Nowhere does focusing on surface area pay more dividends than in recovery-system construction. An adequate system has to handle about fifty times the rocket’s weight as it slows the rocket to a safe descent rate. The ideal situation is to spread this load out over a large area. Attaching the recovery system in two or three places or bonding the recovery strap down the side of the motor tube or along the edge of two or three through-the-wall fins are some ways to spread that recovery load across the rocket. Many model rocket kits advise you to glue a shock cord in a paper tab, and then attach the tab to the airframe sidewall. This technique works well for small, light rockets but generally not on large, heavy ones. Another place to beef up your recovery system is the parachute. You can replace plastic ‘chutes with nylon ones for extended durability; however, you can also strengthen that plastic ’chute for a few pennies. Remove the shroud lines that came with the ’chute, and make your own with upholstery thread from a fabric store. Better yet, cut the thread long enough to go across the center of the parachute canopy and down two opposite sides to form two shroud lines. Tape the thread down to the canopy with a good quality tape, such as 3M. This will produce a parachute that is much tougher and more resistant to shroud-line failure.
Elastic shock cords are a source of contention in rocket circles. Your rocket will be more reliable if you discard the elastic shock cord that comes with the kit and replace it with one that is the same diameter but 4-5 times the length of the rocket. Longer is good, as it provides more shock cord to absorb opening loads. Longer cords also lessen the chance that two separated rocket parts will snap together and hit each other. Elastic is available at fabric stores. In larger rockets, avoid elastic and use to tubular nylon or Kevlar.
For flight prep, abandon the wadding in favor of Nomex cloth available from vendors, or install an ejection baffle system. Although they cost money up front, they simplify your flight prep every time you use them.
The lowly centering ring is a hidden part that performs an essential duty. At liftoff, your rocket motor pushes against the thrust ring, which pushes against the motor tube, which pushes against the centering rings, which finally pushes the airframe. Centering rings therefore transfer the motor’s thrust to the airframe. In most large rockets, they are also the attachment point for the recovery system. They must be able to withstand more force than your motor can produce. Model rockets typically use cardboard or balsa wood for centering rings, while mid and high-power rockets use plywood, G-10 phenolic, or composite materials for strength. The problem with materials like plywood and phenolic is their weight-a pair of rings can add significant weight to the rocket. You have to challenge yourself to build strength, not weight. For example, a rocket with through-the-wall (TTW) fins needs centering rings mainly just to center the airframe and contain the ejection charge-the fins carry most of the flight stresses, since they are attached to both the motor tube and the airframe. In this situation, the rings could be made of foam core (foam with a layer of poster board on each side), available at hobby and graphics stores. This can cut several ounces of weight from your kit. Lacking TTW fins, another approach to reduce weight is to choose one ring and build it to handle both motor thrust and recovery loads. This permits the other ring to be made of lightweight materials. The forward centering ring is often the best one to build up, as it moves the center of gravity forward, making the rocket more stable in flight.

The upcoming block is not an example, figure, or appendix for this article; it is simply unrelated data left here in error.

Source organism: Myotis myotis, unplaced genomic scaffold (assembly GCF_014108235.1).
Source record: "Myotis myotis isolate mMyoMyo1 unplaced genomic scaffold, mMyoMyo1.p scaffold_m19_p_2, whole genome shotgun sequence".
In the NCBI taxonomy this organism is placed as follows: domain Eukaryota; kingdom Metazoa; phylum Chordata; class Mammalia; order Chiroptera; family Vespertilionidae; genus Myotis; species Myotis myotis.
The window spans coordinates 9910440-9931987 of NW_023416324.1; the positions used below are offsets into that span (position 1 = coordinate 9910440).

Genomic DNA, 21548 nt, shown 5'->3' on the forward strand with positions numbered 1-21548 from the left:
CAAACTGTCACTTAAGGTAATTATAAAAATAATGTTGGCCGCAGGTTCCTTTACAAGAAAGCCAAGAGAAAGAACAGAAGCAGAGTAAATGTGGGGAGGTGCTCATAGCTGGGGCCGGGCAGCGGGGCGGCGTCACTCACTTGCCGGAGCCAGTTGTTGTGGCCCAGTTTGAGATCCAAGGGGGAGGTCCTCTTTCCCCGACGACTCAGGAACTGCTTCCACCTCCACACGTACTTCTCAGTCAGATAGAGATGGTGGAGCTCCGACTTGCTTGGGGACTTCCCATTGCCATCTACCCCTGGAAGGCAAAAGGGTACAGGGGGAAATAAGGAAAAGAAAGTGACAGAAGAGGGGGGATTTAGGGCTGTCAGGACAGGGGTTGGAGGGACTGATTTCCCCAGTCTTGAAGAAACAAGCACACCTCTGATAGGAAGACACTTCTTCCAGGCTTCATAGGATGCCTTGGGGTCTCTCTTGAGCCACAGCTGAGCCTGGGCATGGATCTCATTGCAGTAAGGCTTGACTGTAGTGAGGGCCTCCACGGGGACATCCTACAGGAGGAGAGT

Another approach to stiff centering rings is to build them up from lightweight materials, much like an I-beam in skyscraper construction. For example, two flat rings become very stiff when separated with spacers. Centering rings like this are easy to build from materials like foam core, balsa, or thin plywood. They also have the advantage of greater surface area when glued into the airframe. You can even fill the void in the structure with a two-part expanding foam to add stiffness.
Given these options, there simply is no reason to slap heavy centering rings in a rocket. Remember, the lighter your rocket, the higher it flies on a given motor and the less robust your recovery needs to be for safe recovery.